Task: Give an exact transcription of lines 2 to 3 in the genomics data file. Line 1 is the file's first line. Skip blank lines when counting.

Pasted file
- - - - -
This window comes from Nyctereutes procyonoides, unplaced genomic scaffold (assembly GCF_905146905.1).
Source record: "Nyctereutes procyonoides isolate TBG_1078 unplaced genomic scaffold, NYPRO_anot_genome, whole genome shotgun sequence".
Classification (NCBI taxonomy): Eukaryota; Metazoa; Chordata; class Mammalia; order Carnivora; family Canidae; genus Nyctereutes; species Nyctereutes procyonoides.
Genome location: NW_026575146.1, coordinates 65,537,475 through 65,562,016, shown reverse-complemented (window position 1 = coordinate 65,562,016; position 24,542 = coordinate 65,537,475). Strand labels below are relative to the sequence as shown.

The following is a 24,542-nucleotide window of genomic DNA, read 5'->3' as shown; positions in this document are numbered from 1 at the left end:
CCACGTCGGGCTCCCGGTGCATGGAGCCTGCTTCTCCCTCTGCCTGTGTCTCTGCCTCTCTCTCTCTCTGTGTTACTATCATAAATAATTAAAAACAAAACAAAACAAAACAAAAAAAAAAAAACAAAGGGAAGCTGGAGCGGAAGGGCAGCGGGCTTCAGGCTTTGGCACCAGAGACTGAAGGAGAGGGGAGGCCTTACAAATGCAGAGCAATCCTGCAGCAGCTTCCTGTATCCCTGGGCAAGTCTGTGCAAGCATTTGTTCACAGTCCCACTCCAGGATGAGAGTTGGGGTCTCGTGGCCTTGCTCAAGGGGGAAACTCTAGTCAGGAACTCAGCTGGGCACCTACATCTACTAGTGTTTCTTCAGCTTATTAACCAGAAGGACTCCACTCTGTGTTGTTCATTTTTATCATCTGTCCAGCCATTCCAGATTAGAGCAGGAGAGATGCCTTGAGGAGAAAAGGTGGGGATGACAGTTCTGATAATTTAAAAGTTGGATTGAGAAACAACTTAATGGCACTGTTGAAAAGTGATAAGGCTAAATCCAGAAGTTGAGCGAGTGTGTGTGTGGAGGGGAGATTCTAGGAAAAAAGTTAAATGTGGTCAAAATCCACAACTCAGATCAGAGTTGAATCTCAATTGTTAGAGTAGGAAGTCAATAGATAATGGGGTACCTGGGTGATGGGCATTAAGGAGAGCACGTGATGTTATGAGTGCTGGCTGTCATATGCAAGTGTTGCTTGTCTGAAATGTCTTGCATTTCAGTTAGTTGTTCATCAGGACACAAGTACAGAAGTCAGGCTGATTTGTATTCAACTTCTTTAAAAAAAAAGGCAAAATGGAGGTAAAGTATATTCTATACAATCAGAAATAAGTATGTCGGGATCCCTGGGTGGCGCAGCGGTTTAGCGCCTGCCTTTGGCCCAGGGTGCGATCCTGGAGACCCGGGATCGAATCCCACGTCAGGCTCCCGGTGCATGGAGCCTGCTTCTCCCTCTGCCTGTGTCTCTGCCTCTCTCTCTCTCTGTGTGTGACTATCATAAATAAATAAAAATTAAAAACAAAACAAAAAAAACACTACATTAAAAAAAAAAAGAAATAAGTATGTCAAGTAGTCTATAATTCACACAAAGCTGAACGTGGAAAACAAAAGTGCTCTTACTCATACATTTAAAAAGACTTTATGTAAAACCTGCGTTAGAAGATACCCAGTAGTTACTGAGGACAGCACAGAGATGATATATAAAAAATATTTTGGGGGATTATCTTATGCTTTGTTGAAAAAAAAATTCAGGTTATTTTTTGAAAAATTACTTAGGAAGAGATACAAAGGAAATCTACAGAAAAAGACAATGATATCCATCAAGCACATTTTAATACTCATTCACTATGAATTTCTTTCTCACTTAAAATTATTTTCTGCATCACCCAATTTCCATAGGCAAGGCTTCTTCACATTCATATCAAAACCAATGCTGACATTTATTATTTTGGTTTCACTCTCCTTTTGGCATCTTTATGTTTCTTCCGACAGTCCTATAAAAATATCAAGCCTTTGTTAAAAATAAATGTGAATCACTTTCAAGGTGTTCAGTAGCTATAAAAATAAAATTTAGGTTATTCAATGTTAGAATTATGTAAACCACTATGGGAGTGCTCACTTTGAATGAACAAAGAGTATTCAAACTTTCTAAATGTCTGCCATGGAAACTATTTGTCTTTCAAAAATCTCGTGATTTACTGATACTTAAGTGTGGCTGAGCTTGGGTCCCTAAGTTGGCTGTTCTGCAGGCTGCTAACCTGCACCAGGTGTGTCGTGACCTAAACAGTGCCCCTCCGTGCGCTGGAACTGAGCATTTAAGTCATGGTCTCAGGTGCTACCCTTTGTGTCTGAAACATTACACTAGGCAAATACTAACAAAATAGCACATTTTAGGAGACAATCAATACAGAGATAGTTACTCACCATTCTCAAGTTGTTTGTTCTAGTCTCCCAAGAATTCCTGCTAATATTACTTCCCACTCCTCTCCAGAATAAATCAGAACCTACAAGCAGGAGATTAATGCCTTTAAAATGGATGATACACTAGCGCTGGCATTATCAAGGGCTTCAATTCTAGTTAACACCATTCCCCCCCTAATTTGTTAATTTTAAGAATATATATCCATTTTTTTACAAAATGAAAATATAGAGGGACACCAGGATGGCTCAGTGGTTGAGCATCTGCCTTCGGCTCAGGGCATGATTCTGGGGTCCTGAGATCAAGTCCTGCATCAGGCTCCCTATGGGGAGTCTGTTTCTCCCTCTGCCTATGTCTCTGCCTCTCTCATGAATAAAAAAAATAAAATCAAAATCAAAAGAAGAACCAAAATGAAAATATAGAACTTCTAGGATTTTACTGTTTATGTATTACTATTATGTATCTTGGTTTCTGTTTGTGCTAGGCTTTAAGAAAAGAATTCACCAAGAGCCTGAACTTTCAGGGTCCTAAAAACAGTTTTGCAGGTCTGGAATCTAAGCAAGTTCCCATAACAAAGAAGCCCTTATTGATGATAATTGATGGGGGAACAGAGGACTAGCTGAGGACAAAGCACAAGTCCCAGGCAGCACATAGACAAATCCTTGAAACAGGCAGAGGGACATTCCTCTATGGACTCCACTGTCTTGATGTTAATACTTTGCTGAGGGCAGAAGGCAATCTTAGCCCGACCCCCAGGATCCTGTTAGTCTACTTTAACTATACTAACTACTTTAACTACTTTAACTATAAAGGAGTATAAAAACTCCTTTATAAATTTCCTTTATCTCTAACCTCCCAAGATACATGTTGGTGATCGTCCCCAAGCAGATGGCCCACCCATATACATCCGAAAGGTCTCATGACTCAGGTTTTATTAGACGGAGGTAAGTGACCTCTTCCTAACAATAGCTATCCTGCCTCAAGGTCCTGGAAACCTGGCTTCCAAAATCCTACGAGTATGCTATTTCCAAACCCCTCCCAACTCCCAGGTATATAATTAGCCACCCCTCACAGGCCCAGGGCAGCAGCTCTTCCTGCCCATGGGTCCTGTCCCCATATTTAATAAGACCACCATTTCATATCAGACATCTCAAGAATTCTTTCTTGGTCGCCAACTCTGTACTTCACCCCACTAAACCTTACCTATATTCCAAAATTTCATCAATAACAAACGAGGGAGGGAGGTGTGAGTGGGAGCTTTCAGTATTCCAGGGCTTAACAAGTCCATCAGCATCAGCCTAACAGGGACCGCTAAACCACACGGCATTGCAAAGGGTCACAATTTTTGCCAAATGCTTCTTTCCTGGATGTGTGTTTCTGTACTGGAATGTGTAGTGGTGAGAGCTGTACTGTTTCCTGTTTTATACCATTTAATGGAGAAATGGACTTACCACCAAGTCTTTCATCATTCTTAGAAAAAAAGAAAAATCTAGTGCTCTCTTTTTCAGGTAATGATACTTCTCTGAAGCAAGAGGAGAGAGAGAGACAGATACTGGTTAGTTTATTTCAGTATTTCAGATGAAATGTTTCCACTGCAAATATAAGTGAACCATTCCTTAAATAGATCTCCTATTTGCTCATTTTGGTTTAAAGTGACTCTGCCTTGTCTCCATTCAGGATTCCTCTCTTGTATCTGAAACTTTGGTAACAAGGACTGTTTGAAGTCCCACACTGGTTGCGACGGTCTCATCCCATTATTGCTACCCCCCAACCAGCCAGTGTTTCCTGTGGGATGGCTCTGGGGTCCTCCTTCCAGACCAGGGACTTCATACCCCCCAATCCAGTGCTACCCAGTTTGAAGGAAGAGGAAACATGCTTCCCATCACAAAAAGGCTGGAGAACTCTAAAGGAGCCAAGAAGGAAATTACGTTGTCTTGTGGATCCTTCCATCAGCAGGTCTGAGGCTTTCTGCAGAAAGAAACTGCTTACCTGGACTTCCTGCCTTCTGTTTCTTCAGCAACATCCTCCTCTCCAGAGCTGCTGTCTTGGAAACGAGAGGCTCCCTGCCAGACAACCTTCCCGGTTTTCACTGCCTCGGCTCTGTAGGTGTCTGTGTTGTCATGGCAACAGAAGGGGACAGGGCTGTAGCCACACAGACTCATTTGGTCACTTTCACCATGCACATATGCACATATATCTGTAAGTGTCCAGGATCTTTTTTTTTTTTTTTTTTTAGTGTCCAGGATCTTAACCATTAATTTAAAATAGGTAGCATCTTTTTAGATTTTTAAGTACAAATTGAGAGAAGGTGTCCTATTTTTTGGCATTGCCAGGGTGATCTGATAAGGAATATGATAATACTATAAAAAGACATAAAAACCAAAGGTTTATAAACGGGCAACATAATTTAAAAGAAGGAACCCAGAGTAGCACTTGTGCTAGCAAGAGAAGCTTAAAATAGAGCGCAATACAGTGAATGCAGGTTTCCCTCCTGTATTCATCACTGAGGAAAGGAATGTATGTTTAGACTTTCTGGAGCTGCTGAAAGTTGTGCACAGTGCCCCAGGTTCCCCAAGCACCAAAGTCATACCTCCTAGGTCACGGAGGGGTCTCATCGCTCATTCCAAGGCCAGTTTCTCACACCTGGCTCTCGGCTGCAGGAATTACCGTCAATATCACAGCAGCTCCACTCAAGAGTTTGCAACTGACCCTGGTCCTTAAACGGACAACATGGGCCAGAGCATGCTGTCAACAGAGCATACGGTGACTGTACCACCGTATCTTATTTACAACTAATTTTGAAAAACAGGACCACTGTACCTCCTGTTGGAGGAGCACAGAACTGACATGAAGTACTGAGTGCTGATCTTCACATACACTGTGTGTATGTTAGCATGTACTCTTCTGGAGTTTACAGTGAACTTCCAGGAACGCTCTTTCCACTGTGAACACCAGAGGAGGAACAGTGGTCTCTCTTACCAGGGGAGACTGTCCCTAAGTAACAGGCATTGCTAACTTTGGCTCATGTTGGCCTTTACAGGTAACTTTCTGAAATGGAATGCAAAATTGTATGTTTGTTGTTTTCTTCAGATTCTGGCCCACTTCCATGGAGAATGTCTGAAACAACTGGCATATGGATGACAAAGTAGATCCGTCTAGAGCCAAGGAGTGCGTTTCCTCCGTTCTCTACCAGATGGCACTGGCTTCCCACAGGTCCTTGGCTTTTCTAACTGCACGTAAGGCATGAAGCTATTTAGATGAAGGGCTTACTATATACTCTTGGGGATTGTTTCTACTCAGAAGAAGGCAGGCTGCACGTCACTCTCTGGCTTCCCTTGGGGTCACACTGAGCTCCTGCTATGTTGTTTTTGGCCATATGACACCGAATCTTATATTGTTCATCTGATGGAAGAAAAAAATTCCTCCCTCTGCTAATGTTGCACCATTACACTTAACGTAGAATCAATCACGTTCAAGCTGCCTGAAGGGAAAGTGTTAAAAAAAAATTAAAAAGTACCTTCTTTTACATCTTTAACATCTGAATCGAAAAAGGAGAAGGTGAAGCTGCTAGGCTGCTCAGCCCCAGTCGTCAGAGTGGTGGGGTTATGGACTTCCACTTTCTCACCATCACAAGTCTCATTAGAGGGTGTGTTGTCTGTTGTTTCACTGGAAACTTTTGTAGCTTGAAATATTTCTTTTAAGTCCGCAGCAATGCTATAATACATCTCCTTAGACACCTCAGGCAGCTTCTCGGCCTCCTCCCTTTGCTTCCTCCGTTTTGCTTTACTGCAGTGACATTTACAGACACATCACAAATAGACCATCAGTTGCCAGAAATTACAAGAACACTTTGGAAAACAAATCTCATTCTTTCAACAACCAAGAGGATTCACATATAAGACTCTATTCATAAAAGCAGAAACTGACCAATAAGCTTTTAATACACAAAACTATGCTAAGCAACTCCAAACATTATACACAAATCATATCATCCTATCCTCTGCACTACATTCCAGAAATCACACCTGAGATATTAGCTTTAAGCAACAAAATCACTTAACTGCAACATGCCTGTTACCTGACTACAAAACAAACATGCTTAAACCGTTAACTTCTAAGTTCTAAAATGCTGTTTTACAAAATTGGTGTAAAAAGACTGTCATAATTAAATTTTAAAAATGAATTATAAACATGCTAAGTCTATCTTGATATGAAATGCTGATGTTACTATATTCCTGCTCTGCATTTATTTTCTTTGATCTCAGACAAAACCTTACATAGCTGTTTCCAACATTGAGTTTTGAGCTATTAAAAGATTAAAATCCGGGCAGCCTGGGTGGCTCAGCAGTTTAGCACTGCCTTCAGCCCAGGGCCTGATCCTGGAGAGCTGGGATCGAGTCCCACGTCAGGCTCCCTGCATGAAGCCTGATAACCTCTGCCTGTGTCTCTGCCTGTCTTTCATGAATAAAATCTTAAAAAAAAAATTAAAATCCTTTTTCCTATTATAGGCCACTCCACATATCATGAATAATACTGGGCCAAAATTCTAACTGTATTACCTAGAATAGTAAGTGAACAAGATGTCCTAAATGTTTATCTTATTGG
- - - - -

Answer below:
Source record: "Nyctereutes procyonoides isolate TBG_1078 unplaced genomic scaffold, NYPRO_anot_genome, whole genome shotgun sequence".
Classification (NCBI taxonomy): Eukaryota; Metazoa; Chordata; class Mammalia; order Carnivora; family Canidae; genus Nyctereutes; species Nyctereutes procyonoides.